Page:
By Ted Slowik
A lot of people are rooting for Dylan Michael Bentley, including his girlfriend, his mother and father, his many siblings and countless friends. He’s got a solid network of support rooted in his hometown of Sheldon, near Watseka in Iroquois County amid the vast expanse of central Illinois.
It’s a fertile wellspring of talent that has produced such musical storytellers as Chris Corkery, Cody Diekhoff of Chicago Farmer and Ed Anderson of Backyard Tire Fire and Magic Box. Bentley follows in their footsteps with a purposeful nod to the trail they’ve blazed, like Hercules standing on the shoulders of giants.
Bentley’s an incredibly gifted songwriter. Wise beyond his 23 years, already sober and determined to find truth through his music. He’s a raw talent though, a diamond in the rough who is bound to improve with experience. One can’t help but wonder how good he’ll sound as he becomes more polished.
Take his latest release, “Change In the Wind,” recorded between August and October at his parent’s home, where he and his dad often listen to Steve Earle and Bruce Springsteen’s “Nebraska.” One can hear those influences on the new record. “Change In the Wind” is a solid collection of thoughtfully honest, passionately delivered songs performed mainly on acoustic guitar with some harmonica accompaniment, a little piano and some less-than-perfect drum sounds. Bentley plays all the instruments on this latest self-released effort.
When you evaluate this album solely on its songwriting merits, it’s very good. Some parts are great. A well-defined thread runs through the melodies and the lyrics, and some lines resonate extremely well. There’s a wonderfully crafted theme of hopeful ambition, with arrangements that bring in electric guitar and sweet harmonies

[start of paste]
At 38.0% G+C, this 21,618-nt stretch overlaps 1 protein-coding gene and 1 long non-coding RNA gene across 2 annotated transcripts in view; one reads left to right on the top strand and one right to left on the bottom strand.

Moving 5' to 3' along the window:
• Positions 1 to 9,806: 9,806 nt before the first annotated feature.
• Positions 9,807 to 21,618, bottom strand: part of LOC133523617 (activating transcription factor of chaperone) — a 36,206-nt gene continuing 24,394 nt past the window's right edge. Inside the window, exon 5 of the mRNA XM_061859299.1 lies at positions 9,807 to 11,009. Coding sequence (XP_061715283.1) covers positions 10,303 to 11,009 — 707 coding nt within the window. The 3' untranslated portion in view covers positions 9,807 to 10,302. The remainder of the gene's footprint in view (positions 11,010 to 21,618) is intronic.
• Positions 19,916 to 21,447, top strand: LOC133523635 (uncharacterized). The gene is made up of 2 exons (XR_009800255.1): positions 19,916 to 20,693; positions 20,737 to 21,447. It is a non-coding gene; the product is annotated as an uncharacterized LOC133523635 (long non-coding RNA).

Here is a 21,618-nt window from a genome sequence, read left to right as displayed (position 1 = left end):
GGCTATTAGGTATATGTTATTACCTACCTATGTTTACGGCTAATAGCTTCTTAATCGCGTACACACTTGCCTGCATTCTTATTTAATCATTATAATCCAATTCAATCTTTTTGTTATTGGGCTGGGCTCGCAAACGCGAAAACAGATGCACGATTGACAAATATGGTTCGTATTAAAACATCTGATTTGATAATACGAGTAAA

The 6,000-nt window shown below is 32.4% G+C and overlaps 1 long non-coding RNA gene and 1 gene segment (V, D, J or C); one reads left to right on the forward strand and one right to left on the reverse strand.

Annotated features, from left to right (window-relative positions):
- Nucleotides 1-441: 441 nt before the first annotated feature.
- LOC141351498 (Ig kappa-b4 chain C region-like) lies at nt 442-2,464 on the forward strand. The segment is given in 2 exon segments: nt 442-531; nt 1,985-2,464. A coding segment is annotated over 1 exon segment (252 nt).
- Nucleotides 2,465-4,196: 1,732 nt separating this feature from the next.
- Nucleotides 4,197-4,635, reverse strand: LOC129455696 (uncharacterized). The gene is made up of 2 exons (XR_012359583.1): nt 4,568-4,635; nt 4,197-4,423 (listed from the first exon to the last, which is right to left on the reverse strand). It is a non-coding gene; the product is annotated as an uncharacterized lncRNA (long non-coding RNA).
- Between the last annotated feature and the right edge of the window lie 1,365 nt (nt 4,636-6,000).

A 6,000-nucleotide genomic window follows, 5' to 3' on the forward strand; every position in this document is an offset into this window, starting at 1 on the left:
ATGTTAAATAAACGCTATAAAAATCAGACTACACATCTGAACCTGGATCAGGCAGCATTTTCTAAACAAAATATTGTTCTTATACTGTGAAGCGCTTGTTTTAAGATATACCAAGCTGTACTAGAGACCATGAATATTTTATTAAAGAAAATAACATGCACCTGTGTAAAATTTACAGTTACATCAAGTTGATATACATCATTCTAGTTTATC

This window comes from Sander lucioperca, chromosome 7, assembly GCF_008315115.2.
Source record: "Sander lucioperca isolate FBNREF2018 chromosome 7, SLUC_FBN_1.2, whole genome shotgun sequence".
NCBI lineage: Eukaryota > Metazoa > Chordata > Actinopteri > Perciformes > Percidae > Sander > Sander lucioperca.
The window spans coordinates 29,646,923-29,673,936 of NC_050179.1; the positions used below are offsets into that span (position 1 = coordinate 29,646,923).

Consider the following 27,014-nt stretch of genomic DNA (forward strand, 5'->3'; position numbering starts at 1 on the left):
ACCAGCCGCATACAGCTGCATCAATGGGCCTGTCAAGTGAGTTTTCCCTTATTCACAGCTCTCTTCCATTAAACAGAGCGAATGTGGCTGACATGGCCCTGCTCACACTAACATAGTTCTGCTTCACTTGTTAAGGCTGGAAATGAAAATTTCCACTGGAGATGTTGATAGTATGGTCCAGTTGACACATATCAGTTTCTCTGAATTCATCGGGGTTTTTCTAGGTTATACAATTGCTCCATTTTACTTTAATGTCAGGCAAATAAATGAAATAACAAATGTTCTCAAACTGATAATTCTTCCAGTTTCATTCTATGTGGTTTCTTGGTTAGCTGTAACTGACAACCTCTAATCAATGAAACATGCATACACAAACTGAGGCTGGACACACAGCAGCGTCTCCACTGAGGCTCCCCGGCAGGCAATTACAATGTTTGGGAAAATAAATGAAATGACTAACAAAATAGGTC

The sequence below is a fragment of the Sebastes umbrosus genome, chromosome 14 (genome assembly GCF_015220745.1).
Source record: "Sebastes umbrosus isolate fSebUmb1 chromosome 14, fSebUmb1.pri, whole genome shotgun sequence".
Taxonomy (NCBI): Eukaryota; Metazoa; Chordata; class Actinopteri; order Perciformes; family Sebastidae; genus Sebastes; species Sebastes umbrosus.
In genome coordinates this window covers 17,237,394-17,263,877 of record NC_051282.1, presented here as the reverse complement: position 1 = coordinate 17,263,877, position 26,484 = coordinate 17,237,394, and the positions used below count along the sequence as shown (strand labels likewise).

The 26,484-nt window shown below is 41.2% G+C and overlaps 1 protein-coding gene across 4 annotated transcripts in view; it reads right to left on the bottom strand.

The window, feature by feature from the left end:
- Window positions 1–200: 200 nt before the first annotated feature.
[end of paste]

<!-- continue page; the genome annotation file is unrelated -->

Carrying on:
There's also a great deal of variety on the record. The title track is a straightforward, driving romp that clocks in at two and a half minutes and races along with the intensity of a locomotive at full speed. The next track, "Knock, Knock," has a catchy groove and lyrics that are about Bentley's decision a while back to quit drinking alcohol.
"I made it a point to be very public about my sobriety," he said during an interview following a recent set at The Full Bull Smokehouse Saloon in Watseka. "That way if I fall then I'm upsetting so many people in my life. If I'm not talking about it, people will know there's something wrong. I've always hated disappointing people."
The next track, "Wanderin' Blues" is an upbeat number with a knockout guitar hook and lyrics one would expect to hear from a 23-year-old living in small-town America. "I've been stuck in this town and I don't want to stick around oh Lord I've gotta get out," he sings. The next song, "Run," follows in a similar vein.
"Ramblin' Gamblin' Trav'lin'" is altogether different, though, a soulful vocal delivered over a percussive guitar track. "Blame it on the Weather" is a beautiful piece that introduces piano, and "Candle" is a lovely tune that contains the great line, "How many souls and hearts are in my hands? I put my fingerprints on 'em so they remember who I am."
Bentley’s an accomplished live performer who plays at least two gigs every week, in Watseka and at The High Note in Pekin, a two-hour drive away. When he performs live sometimes his timing may be a tad off, but his voice is clear and strong and he can create ethereal moods with his sometimes-percussive guitar playing. There’s something very harmonic about his music.
But “Change In the Wind” is just a notch below a professional release. There's no bass on the record, and the drum sounds are a bit out of time in spots and overproduced in others. You can’t buy Bentley’s music online, though at this moment you can hear “Knock, Knock” on his YouTube channel. (He says he's not sure how long he'll leave that up for public consumption.) You can buy his new CD for $10 at a release show Nov. 22 at the Full Bull in Watseka, and he’ll sell copies at all his shows.
The best way to learn more about Bentley is to friend him on Facebook and like his music page. "Facebook is half my job," Bentley said during a recent interview with the IBWIP indie music podcast.